for a while hoping that the rain would stop. About 11:30 the sky looked
a little clearer so we went back out to Valletta Malta.
The city is on a high plateau, way above the dock, and we wondered how
to get up there. The only way we could see was to walk up a steep winding
street with a lot of cars. Instead we followed a bunch of people leaving
the dock area, hoping that they knew where they were going.
Eventually, we came upon
an elevator to take us to the town proper or we would have had a very tiring
walk up. It took us directly to a nice
garden area which was right next to a gate into the old town.
It was still pretty cloudy as we walked around town. After a
while the sun did come out. Once again, the touristy area was full of
shops, a lot of them the usual global corporate chains, which annoys me.
Why should I travel halfway around the world to buy the same junk I can
get in my local mall? Not only that, but these corporate giants are forcing out
the "Mom and Pop" businesses that at least had some charm and unique items to sell. End of Rant.
At one point during our meandering, we came to a line of cars
parked in the middle of a street surrounded be ropes. They were all
Ferrari's. There was a sign that they belonged to
members of the Maltese Ferrari Club. Walking a little further, we came to a plaza full of beautiful vintage cars.
the Malta Concourse d’elegance. There were Ferrari's, several Jaguar
E-Types (My favorite car of all time. Wish I had owned one.), Aston Martins, Fiats, Rolls-Royce’s, etc. It was wonderful.
There was even a red 1965 Austin-Healy Sprite! I once owned a 1970 MG Midget which
was the same car as the Sprite except for minor cosmetic details.
It was lemon yellow, which turned out to be a very appropriate color.
It spent most of its short life in the mechanic's shop.
Later we had a snack in a
very large outdoor cafe: Maltese “pasties” (No, not something worn by certain female
performers; Pastry covered meat pies meant to be held in the hand.) and lemon Granita. We made
our way back to the elevator and trudged the long walk back to ship, arriving
onboard about three. Valletta was more interesting than Taormina, but I don't
think I took too many good pictures there. I am glad that we visited, especially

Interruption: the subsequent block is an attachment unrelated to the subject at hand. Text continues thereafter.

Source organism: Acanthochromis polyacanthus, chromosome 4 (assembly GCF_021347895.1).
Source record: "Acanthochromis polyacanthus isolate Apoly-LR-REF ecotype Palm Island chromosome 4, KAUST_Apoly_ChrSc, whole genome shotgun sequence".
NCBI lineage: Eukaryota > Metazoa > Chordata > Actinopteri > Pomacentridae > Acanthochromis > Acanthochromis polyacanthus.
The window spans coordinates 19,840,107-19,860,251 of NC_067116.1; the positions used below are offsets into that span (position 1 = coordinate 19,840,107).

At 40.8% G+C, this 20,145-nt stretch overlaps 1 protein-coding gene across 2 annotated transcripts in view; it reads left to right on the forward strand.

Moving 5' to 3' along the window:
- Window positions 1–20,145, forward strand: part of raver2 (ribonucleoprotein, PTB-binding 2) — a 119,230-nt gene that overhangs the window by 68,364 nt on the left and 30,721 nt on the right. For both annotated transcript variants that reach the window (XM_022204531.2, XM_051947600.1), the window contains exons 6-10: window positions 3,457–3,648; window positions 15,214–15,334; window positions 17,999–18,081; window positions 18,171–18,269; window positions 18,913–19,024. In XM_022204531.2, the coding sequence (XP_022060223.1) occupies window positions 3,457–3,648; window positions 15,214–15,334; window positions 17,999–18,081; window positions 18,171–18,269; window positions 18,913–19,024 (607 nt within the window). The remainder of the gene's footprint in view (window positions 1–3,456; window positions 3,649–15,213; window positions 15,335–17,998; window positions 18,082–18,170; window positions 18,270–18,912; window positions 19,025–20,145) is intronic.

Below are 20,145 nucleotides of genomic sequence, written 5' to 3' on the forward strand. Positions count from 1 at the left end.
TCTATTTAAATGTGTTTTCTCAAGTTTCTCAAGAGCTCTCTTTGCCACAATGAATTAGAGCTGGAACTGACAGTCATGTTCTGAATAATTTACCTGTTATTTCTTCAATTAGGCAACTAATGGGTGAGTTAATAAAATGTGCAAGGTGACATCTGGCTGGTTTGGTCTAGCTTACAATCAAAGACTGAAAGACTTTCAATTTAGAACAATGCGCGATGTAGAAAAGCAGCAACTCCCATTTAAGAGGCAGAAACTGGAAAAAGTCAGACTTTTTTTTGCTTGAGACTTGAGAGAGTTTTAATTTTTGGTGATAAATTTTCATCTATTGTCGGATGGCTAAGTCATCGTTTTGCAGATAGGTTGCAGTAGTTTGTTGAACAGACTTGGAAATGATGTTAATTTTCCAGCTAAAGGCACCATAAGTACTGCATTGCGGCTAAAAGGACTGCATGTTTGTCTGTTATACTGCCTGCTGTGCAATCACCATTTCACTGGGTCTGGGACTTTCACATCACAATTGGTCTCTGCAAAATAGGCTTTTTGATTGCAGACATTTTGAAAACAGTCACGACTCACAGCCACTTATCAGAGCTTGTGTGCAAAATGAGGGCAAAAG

since it adds yet another country to our list, one that most people will never visit.
If it weren't for this cruise, we probably wouldn't have either.
There were canapés and fruit in our stateroom again. It's a nice touch, but we don't have the
appetite we used to, and if we eat the canapés, we might not be hungry for dinner.
They are small, and so we do try them if they look like something we might like.
Donnie didn’t get a gelato fix today, however she
didn’t go cold turkey but settled for an ice cream shot in the
afternoon (keep counting anyway). Later we went up top to watch the sail away, and then we had a
simple dinner in the buffet. The warm apple strudel was great. The pastries and cakes on this
ship ore numerous, varied, beautiful, and very good.
found the Maltese Falcon! I’ll bet Sydney Greenstreet has cornered the
market. Another 5 miles
today. Not too shabby.
Monday, May 21, At Sea
We awoke late, probably because we lost an hour due to time zone change. Since
it's a day at sea with no early morning excursions, it doesn't matter. After breakfast in the
buffet we went on a “galley” tour. We have been to two of these
on previous cruises and they were interesting. The one on the Island Princess
was the most impressive since the galley they showed us was huge and
it was on two floors (oops, I mean decks) with an escalator for the waiters
to get to the dining rooms. This one started out with
the Hospitality Manager introducing all the various Head Chefs
and other people. He had a strong German accent and tried to be funny
but he wasn't really. This took a lot of time.
Then we spent a lot of time waiting for our group to be
called to go on the actual tour. The galley tour was pretty short.
We learned one interesting fact: this ship has sixteen galleys!
The rest of the sea day was spent finding places to chill out or exploring the ship or eating
or whatever. Celebrity cruise line seems to have fewer activities on sea days
than some of the others we have been on. Holland America had some very
good guest lecturers. At one point we went back to the
room and while I hung out there Donnie said she wanted
to go to the buffet and bring back something to drink but she came
back with ice cream. (ding, ding!) We had
dinner in Blu again and sat next to another nice couple from north England. We have
met a lot of people from the UK on this cruise. It seems like there are more
people from the UK than from the US.
Tuesday, May 22, Mykonos Greece
It's a bright sunny morning. We awoke early and looked out balcony door.
Amazingly there's an island out there
with lots of white buildings. We must be at Mykonos.
After the usual showers, etc. we decided to skip
breakfast and head out early.
Unbelievably the time from when we got off the
elevator to when we were on the tender was less than a minute.
There were no tender tickets to wait in line for, no waiting for numbers to be called,
no big line waiting for the next tender. Maybe going out early had something to do with
it, but it was not that
early, it was about 8:30.
We took a very,
very windy and bumpy tender ride but it was short. The tender was really a local
tour boat, not one of the ship's lifeboats. It was much more comfortable than a lifeboat,
which were used as tenders on some of our previous cruises.